ASL Job Coach Highlight: Christina Alderete


The key to any successful workplace is open and efficient communication. Perhaps no one knows this better than Job Coach and ASL Translator Christina Alderete. Christina, an El Paso, TX native, delivers crucial communication to employees at PRIDE’s Ft. Bliss contract with her trilingual abilities in English, Spanish, and ASL. She shares her experiences below:


“In a border town like El Paso, TX, one is bound to be multicultural at heart. Growing up bilingual in English and Spanish, I became a translator at an early age for my father and grandparents. Years later, I was encouraged by a friend to learn ASL, as there was a growing need for trilingual interpreters due to the increasing Hispanic Deaf population.


In my ASL interpreter preparation program, you were highly encouraged to engage with the Deaf community, as you learn how Deaf people perceive signs and actions. I became acquainted with the “Planet EYEth,” a term the Deaf community sometimes uses to refer to themselves because they use their eyes instead of ears. This experience inspired me, and after graduating in 2014, I joined PRIDE Industries at Ft. Bliss as a Job Coach and ASL Translator.

Jose Luis Anaya with the ASL Instruction Manual

PRIDE employee, Jose Luis Anaya, with the Ft. Bliss ASL instruction manual.


I truly enjoy using my trilingual abilities and feel privileged to assist both Deaf and hearing employees with interpretation services. The deaf community at Ft. Bliss has been very encouraging and provides excellent feedback to help me become a better interpreter. PRIDE’s Deaf and hard-of-hearing employees work in various technical departments such as electrical, HVAC, and plumbing. With this diversity in trades comes many specific technical terms and signs. In response, the PRIDE Vocational Rehabilitation team has collaborated with employees to develop a manual with work description pictures and the names of tools and materials in English, Spanish, and ASL.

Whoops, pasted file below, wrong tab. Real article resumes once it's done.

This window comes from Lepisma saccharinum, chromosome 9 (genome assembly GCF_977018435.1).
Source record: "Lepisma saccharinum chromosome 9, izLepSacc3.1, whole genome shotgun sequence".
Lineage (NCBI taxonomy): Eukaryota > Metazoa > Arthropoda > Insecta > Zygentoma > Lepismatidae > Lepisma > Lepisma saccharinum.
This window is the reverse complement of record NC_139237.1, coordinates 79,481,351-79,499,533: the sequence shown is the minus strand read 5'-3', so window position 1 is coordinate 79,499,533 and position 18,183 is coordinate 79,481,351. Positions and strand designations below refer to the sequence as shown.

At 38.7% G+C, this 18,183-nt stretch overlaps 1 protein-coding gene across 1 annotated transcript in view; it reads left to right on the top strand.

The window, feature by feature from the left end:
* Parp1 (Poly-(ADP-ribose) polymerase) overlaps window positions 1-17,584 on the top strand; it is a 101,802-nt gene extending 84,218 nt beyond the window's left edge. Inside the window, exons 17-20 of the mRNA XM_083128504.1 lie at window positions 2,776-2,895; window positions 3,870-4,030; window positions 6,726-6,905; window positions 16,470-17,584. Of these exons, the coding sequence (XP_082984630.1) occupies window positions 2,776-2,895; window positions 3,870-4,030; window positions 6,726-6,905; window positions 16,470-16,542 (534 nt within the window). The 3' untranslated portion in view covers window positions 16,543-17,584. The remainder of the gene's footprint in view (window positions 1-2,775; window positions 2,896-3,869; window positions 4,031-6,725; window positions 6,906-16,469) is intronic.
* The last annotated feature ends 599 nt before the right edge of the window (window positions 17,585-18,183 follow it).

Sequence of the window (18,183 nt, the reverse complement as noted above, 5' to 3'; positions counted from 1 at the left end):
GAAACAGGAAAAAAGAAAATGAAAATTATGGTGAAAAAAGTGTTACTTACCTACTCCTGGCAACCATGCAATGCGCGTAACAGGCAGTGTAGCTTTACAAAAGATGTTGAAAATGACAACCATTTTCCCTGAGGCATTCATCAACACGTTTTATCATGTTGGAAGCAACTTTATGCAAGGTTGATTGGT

The most powerful lesson that I have learned as an interpreter is that everyone is different; not all individuals sign the same. Some individuals are highly visual and lack literacy skills in English, so I help them develop strategies to work around that. During my six years at PRIDE, my greatest accomplishment has been observing the progress of the employees I have coached and seeing them succeed in their careers.”